Hiroshige, A Comparison of the Ogura One Hundred Poets 21 - Shinobu Sota and Umewakamaru

Utagawa Hiroshige (1797-1858) A Comparison of the Ogura One Hundred Poets #21: Shinobu Sota and Umewakamaru, 1845 -1847. Oban.

It was only because you said
you would come right away
that I have waited
these long months, till even
the wan morning moon has come out.

This tender print by the great Hiroshige depicts the tragedy of the boy Umewakamaru at the point of being kidnapped by the slaver Shinobu Sota. It is easy to confuse Umewakamaru with another boy child Ushiwakamaru. Umewakamaru is not a golden child though, not physically strong or capable of great feats like his near namesake. Umewakamaru is of noble birth and enters a monastery as a small child before leaving aged twelve. Whilst walking to the village nearby, he is waylaid by the evil trader Sota who takes him nearly to Edo but abandons him on the banks of the Sumida. Tired and neglected the boy dies and is found by local villagers who bury him under a willow tree. His mother searches for years before finding the grave, whereon she is distraught. That night, she sees the spirit of her boy among the branches of the willow.

The poem that was chosen here represents the sadness of waiting experienced by the boy wishing for his mother. Hiroshige draws the moment of abduction, the trader is made cartoon evil - his bared teeth and staring eyes - and in contrast the child is drawn with a moving grace; feminine in his gesture.

This series of 100 prints is one of the outstanding achievements of woodblock printing in Japan in the nineteenth century. Commissioned by the publisher Ibaya Senzaburo in 1845, the series is the joint work of Kuniyoshi, Hiroshige and Kunisada - the three outstanding woodblock artists of the age. The prints in the series are beautifully composed, drawn and printed and they exhibit a remarkable conformity of style. The edition was one in a long line of anthologies which gathered together the canon of great poetry going back to the eighth century. Whilst there had been previous attempts by artists to anthologise and illustrate the great poems, notably by Hokusai, and Kuniyoshi himself, this was the first major work to be completed.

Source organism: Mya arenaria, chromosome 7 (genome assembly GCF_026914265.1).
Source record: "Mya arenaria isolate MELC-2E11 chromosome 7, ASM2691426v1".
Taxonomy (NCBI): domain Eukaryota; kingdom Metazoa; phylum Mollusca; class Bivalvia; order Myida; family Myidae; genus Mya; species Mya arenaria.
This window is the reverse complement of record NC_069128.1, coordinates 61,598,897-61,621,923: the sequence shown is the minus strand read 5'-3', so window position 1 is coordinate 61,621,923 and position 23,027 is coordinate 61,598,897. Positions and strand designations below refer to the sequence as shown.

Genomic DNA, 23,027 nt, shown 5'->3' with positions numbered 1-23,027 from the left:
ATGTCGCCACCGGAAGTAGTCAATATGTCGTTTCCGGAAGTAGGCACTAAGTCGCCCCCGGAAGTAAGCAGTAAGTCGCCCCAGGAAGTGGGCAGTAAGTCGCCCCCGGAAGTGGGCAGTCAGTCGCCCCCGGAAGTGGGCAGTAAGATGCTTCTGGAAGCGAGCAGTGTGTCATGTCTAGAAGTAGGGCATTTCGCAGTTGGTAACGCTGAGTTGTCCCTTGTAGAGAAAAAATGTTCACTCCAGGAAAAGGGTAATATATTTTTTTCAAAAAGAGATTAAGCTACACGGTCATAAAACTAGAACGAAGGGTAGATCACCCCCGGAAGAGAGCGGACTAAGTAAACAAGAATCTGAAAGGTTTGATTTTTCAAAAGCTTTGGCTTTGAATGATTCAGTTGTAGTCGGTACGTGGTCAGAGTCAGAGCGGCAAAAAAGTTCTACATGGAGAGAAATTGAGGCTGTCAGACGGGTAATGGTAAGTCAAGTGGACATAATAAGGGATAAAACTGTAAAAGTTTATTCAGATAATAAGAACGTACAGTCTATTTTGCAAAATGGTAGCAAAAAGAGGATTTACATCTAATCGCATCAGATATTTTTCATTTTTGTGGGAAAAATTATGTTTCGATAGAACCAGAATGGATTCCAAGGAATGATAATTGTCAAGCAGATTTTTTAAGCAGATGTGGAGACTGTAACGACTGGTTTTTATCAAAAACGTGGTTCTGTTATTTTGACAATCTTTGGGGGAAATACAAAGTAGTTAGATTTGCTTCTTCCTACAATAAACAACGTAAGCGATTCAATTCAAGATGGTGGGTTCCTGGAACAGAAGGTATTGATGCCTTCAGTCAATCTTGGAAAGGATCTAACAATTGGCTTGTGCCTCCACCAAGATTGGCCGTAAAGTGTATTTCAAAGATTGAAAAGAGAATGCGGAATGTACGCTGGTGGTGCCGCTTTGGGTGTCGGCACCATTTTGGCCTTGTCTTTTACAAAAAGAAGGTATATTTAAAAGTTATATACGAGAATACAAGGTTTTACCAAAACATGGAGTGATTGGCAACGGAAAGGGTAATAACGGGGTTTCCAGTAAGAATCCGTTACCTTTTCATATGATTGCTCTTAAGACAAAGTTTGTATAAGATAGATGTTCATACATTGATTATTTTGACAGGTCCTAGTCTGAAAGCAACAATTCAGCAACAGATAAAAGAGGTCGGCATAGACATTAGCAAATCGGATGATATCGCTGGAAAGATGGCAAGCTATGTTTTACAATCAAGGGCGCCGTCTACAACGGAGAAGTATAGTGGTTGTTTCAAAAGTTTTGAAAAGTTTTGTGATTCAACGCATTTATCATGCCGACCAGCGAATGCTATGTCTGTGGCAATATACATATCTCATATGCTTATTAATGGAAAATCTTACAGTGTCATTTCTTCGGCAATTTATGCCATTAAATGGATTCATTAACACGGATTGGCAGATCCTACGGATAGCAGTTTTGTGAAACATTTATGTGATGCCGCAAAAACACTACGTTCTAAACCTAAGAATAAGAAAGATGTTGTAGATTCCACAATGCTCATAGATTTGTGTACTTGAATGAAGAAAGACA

The poems themselves were gathered together by the scholar Fujiwara no Teika in 1235. It is presumed that these poems were taken from a commission that resulted in the pieces being written out by hand by Teika and glued to the doors of his villa in the shadow of Mount Ogura - hence the name of the series. Some of these fragments still exist in museums in Japan. One Hundred Poets, One Poem Each, became the standard textbook for Japanese poetry for centuries to come. The poems themselves are in the Tanka style, that is, five lines of five, seven, five, seven and seven syllables - different to the more familiar Haiku of today. The prints are mitate - pictures that allude via analogy to the subject of the print. In this way, the publisher challenged the reader to find the meaning of the pictures within the visual clues of the print.

A very fine print in good condition, except for visible centre-fold and two small stains.  Full size with margins, colour and impression are also fine.

Published by Ibaya Senzaburo.

36cm x 24cm.